Supreme Court Justice Stephen Breyer ’59 will retire after more than 27 years on the highest bench, according to a letter he sent to President Joe Biden Thursday morning. Breyer, who is currently the Court’s oldest justice, graduated from Stanford with a Bachelor of Arts in Philosophy in 1959. He was nominated to the Court by former President Bill Clinton in 1994.
Breyer’s retirement will take effect when the Supreme Court enters its summer recess, which is usually in late June or early July, “assuming that by then my successor has been nominated and confirmed,” Breyer wrote.
Breyer also wrote that he has found his work on the Court “challenging and meaningful” and has “been aware of the great honor of participating as a judge in the effort to maintain our Constitution and the rule of law.”
Breyer, a Bay Area native, began his Stanford career as a frosh living in Arroyo in Wilbur Hall. While at Wilbur Hall, he unsuccessfully ran to represent the dorm in the Associated Students of Stanford University.
As an undergraduate, he was involved with speech and debate and co-chaired a student organization dedicated to helping international students transition to Stanford. He went on to graduate with Phi Beta Kappa honors.
After Stanford, Breyer earned degrees from Oxford University and Harvard Law, each with the highest honors possible. Fresh out of law school, he clerked for then-Supreme Court Justice Arthur Goldberg. He later lectured at Harvard Law School and served as an Assistant Special Prosecutor of the Watergate Special Prosecution Force in 1973. Seven years later, then-President Jimmy Carter appointed Breyer to the First U.S. Circuit Court of Appeals, which he ultimately left to join the Supreme Court.
“Stephen Breyer has brought a uniquely empirical and pragmatic perspective to the Court,” wrote Director of the Stanford Constitutional Law Center and Senior Fellow at the Hoover Institution Michael McConnell in a statement to The Daily.
McConnell praised Breyer for his role as a “moderate liberal,” which he said helped Chief Justice John Roberts “forge a coherent center on the Court.”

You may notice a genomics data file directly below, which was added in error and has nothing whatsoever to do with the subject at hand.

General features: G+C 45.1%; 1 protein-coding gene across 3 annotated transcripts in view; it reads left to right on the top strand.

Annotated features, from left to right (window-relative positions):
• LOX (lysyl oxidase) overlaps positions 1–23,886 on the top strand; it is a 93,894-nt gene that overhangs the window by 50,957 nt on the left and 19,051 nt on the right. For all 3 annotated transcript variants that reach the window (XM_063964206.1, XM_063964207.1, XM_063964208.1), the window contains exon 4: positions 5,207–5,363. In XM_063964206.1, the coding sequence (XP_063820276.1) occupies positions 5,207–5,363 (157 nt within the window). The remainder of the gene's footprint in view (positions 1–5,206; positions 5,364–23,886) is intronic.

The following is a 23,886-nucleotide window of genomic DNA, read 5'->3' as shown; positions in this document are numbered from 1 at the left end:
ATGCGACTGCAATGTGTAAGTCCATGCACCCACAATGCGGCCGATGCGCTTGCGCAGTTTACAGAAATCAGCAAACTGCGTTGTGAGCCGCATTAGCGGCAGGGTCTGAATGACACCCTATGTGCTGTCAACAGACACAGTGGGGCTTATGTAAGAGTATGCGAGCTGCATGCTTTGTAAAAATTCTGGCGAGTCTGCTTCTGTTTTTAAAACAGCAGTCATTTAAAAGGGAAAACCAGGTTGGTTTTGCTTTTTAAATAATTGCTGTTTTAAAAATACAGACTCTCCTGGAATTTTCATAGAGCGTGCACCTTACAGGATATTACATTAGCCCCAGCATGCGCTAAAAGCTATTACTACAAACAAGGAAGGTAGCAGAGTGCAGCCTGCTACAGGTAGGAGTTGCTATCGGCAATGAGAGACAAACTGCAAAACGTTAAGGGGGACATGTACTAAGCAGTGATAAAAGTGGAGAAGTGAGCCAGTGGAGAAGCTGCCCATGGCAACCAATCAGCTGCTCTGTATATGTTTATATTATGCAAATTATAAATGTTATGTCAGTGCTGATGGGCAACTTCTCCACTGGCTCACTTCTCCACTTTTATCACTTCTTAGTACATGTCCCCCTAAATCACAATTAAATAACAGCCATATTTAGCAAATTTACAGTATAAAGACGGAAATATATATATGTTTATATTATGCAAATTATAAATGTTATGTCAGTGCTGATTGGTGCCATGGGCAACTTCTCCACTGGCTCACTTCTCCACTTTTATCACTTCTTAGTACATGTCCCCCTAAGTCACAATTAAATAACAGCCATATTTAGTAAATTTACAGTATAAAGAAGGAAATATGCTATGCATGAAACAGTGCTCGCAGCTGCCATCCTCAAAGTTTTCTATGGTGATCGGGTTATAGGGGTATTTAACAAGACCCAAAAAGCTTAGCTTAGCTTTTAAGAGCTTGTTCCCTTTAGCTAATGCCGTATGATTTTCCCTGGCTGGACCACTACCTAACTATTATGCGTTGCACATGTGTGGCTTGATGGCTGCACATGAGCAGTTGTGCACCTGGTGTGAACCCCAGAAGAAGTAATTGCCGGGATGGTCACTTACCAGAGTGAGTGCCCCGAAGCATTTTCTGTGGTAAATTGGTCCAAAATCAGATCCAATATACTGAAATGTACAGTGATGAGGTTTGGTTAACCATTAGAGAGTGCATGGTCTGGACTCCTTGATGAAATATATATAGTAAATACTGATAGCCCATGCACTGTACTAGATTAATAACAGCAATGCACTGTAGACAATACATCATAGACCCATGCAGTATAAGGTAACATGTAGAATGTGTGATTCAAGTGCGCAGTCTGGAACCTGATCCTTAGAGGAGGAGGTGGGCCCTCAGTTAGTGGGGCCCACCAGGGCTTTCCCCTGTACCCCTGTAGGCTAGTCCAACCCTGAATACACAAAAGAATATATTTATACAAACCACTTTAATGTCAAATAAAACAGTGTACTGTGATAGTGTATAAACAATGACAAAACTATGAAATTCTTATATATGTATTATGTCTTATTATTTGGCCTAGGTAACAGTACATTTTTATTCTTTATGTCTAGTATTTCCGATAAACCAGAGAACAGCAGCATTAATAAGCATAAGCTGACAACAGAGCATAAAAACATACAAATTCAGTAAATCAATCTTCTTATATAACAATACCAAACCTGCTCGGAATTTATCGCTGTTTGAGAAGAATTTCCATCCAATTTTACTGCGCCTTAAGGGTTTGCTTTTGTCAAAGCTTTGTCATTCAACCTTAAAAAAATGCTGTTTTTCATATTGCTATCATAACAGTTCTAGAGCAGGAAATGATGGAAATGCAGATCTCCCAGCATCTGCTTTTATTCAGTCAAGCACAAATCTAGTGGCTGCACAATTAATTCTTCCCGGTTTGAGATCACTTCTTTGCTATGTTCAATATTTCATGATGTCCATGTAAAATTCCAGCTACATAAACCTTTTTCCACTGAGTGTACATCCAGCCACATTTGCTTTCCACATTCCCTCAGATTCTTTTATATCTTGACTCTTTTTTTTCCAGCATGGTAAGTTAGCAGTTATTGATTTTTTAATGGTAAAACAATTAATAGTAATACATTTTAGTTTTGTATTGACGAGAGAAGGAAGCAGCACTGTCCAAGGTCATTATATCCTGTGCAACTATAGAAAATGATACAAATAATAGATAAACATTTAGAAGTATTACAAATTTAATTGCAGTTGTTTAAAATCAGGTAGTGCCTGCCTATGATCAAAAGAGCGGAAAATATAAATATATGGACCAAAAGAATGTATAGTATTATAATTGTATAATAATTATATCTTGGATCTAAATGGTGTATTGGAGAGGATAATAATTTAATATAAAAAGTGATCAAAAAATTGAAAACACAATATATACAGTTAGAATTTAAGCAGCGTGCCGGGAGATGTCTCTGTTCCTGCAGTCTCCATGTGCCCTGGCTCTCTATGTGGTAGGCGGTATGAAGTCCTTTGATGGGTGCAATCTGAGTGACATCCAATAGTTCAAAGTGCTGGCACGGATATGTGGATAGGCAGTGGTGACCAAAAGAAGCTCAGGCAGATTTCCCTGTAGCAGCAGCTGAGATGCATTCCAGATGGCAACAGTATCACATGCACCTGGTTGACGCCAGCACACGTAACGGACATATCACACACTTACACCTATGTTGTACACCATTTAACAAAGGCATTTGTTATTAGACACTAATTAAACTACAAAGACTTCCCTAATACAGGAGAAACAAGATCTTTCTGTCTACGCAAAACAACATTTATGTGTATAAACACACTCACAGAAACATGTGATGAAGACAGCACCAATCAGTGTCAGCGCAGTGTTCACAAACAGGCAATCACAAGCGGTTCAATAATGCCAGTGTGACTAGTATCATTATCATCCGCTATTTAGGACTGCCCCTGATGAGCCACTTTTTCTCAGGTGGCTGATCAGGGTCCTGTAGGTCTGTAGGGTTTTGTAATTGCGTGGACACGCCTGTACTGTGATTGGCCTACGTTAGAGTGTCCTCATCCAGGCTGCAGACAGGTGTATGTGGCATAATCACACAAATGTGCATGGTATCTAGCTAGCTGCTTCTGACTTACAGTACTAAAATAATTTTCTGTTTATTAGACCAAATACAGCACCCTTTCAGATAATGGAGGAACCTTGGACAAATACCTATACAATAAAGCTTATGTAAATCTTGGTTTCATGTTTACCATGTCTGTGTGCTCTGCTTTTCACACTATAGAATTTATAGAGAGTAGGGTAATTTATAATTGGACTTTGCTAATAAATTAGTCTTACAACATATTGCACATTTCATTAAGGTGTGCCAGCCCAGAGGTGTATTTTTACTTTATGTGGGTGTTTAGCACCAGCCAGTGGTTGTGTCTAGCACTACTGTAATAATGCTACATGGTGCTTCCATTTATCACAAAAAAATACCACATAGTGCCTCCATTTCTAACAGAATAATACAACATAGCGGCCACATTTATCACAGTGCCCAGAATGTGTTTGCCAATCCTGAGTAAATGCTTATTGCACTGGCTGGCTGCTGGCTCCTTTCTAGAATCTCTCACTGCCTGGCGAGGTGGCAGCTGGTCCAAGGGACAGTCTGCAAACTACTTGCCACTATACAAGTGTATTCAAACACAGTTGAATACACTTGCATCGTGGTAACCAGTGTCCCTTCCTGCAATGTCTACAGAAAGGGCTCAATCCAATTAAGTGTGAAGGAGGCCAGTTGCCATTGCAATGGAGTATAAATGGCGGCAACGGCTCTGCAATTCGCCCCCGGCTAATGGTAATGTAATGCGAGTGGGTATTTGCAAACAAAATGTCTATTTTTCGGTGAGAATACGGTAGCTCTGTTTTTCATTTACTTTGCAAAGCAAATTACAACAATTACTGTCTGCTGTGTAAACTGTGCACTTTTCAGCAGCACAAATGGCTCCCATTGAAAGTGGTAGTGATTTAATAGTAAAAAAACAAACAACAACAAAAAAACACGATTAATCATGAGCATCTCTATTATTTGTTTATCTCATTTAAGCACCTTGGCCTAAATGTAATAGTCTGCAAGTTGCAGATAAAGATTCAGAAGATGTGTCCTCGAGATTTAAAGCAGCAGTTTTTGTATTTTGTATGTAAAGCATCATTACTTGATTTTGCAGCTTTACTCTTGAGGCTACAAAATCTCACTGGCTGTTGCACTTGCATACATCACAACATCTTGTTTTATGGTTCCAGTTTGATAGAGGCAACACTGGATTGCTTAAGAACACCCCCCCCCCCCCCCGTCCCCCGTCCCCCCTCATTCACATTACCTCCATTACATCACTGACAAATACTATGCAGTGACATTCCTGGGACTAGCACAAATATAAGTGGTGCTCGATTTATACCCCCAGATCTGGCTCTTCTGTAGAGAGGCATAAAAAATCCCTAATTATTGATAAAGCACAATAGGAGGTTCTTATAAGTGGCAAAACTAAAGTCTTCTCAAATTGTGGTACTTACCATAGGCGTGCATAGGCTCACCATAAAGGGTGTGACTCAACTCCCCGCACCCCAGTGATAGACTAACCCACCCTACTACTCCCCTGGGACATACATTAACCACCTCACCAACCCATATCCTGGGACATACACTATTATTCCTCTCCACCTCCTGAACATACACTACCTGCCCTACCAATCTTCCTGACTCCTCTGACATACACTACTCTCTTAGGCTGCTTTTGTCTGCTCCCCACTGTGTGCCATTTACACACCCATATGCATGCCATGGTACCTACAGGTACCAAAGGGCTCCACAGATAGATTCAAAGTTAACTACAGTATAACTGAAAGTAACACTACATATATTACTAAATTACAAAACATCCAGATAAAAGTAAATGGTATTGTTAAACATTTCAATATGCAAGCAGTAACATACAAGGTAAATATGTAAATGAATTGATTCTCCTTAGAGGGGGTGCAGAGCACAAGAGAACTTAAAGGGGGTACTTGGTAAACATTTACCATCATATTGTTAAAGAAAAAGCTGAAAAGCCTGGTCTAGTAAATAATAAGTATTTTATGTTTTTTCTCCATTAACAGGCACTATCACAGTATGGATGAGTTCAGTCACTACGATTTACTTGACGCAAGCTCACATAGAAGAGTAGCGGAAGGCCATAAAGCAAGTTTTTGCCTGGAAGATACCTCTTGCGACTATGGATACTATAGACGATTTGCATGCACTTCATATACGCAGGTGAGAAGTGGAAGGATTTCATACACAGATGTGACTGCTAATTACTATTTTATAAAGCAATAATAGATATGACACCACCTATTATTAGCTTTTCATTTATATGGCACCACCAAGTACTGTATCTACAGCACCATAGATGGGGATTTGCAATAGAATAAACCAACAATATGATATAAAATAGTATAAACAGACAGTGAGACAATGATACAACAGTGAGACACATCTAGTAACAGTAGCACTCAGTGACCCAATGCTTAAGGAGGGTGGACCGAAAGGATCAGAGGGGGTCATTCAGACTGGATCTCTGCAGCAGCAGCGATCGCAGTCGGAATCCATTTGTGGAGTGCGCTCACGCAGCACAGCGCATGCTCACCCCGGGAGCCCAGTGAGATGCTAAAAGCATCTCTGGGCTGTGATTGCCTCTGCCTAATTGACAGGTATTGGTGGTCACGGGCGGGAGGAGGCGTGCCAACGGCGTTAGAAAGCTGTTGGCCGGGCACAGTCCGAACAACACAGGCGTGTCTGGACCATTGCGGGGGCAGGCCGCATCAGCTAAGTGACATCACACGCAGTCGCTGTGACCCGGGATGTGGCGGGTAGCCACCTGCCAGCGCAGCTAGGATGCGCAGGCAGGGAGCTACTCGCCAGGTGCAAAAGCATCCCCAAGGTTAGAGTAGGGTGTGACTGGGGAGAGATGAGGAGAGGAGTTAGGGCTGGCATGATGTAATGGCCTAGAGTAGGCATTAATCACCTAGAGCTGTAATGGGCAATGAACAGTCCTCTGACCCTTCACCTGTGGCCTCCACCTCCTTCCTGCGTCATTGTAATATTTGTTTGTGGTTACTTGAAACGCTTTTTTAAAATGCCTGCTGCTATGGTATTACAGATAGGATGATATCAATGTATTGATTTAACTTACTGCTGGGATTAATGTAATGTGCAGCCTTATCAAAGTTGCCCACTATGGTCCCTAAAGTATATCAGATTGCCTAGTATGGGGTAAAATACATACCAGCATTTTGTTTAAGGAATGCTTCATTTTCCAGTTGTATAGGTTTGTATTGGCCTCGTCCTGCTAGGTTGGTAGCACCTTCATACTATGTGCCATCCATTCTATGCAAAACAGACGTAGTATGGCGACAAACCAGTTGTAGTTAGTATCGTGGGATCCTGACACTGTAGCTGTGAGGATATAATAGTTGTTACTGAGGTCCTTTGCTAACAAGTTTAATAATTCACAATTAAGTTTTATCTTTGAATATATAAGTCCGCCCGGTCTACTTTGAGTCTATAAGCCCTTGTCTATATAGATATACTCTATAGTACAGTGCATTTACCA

With Breyer by his side, Biden lauded the retiring justice for his intellect, work ethic and legal insight during a Thursday morning White House press conference. Biden also spoke to Breyer’s character and drive to collaborate across the aisle, saying he “was famous for biking across Washington virtually every day for face-to-face meetings with the Republican Chief Counsel” to discuss “what would they do for the country, together.”
Breyer emphasized the value of integrity in his 1997 Stanford Commencement address, which he delivered during the graduation of his son, Michael Breyer ’97.
“I agree with the philosopher who said that money can vanish overnight, power disappear, even that bubble reputation can evaporate,” Breyer said in the address. “But character, personal integrity, is a rock that is secure and that no one can take from you.”
In a letter released by the Supreme Court, Roberts added that Breyer and his wife Joanna “enliven every gathering of the Court family” beyond Breyer’s contributions to the Court through his “encyclopedic knowledge” and “profound love of country.”
“[Breyer] is also a reliable antidote to dead airtime at our lunches, moving seamlessly from modern architecture to French cinema, to old radio shows, to a surprisingly comprehensive collection of riddles and knock-knock jokes,” Roberts said.